U.S. District Judge John A. Kronstadt ruled that the copyright infringement verdict a jury reached in March should
be cut from nearly $7.4 million to $5.3 million. The judge's ruling, however, gives Gaye's family 50 percent of the
song's future royalties.
Kronstadt's 56-page ruling dealt with several post-trial issues, including a request by Thicke and Williams' lawyers
for a new trial. The judge rejected that motion, and also refused to issue an injunction requested by Gaye's family
that would have temporarily blocked sales and performance of "Blurred Lines." The jury in March sided with Gaye's
family, who contended "Blurred Lines" copied Marvin Gaye's 1977 hit "Got to Give It Up." Jurors found that rapper
T.I., who received songwriting credit and a share of the royalties, did not commit copyright infringement, but Kronstadt
ruled July 14 that other elements of the jury's verdict mean he must be included in the judgment.
"Mr. Thicke and Williams, and their legal team, among others, went on a public relations campaign after the jury's
verdict criticizing the verdict and saying the evidence did not support the finding of copyright infringement, and did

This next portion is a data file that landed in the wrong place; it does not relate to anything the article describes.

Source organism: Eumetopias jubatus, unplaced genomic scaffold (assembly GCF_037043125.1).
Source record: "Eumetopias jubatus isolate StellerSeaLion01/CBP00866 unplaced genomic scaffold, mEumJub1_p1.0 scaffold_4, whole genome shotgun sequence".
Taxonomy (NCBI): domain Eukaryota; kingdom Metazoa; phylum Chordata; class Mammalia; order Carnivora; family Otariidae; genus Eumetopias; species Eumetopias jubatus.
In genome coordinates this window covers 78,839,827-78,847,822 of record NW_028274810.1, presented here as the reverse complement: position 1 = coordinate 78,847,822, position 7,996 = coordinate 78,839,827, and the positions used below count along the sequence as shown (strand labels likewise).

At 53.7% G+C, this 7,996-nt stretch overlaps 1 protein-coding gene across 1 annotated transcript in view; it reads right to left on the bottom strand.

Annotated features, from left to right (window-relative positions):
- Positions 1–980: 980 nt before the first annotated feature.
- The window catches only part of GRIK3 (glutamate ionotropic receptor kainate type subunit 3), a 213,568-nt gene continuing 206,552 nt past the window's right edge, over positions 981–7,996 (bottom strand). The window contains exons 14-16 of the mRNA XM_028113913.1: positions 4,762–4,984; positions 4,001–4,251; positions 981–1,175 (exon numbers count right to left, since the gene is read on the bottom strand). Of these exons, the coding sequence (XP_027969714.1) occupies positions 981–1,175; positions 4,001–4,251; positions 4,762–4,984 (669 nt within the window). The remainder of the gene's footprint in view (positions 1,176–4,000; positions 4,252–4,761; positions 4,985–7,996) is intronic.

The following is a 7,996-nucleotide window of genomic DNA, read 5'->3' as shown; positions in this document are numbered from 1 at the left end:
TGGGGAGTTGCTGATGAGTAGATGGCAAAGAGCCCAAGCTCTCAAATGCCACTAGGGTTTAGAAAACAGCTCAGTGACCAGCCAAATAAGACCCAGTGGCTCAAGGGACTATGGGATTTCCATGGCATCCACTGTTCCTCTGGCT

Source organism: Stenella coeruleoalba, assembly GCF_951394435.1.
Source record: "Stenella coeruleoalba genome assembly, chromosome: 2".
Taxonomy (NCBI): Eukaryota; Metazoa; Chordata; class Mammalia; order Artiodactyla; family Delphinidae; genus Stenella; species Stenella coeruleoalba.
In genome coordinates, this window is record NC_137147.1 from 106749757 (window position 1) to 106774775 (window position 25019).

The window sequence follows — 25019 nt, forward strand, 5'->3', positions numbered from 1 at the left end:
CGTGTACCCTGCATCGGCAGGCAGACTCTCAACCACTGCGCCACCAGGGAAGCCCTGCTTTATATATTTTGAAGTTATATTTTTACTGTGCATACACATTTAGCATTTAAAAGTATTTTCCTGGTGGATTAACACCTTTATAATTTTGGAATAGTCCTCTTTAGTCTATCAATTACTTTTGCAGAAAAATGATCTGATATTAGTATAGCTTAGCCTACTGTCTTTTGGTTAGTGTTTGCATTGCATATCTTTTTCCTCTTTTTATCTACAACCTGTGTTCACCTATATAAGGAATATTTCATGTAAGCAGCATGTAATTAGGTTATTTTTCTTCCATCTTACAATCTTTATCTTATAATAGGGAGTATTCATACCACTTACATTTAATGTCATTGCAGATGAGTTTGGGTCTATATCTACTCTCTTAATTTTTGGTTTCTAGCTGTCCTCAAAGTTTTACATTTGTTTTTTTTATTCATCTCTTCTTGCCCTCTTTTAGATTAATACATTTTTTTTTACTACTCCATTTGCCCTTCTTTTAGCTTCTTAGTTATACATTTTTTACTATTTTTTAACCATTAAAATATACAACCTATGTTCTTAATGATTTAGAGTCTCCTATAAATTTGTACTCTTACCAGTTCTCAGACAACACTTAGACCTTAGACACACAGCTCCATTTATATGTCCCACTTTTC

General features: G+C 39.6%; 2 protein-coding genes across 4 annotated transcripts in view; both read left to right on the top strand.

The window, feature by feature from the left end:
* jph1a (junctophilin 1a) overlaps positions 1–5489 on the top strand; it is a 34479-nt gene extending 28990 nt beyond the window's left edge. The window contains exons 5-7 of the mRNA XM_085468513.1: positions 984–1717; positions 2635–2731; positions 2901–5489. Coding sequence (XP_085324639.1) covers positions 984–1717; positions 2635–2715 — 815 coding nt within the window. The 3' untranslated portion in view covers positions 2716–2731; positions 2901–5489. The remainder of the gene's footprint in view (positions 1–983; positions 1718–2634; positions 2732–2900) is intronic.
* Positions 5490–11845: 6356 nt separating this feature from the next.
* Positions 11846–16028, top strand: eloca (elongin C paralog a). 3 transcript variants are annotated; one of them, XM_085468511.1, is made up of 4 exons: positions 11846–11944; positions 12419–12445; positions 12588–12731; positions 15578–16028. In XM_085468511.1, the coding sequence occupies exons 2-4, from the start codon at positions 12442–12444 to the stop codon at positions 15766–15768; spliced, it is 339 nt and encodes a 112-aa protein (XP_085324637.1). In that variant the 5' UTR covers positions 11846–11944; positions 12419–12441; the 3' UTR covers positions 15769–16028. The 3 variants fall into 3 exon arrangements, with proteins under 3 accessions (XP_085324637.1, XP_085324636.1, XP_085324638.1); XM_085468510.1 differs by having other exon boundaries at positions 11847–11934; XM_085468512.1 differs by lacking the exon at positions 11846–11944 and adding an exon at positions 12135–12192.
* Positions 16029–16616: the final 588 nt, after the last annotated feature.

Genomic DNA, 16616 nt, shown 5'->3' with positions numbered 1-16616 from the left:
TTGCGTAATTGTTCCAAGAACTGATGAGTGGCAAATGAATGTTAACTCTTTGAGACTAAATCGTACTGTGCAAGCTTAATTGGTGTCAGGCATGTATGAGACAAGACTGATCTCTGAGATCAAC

not believe the decision on liability would therefore stand," the Gaye family's attorney, Richard Busch, wrote in a
statement. "The judge who actually heard all of the evidence disagreed. I am thrilled for the Gaye family, and the
thoughtful members of the jury, who had to listen to all of that while remaining silent.” Busch said he and his team
were reviewing the ruling and would discuss options for how the reduction in the verdict would be handled.
Williams contended during the trial that he was only trying to mimic the "feel" of Gaye's late 1970s music and
insisted he did not use elements of his idol's work. "Blurred Lines," which was the biggest song of 2013, remains
Thicke's biggest hit.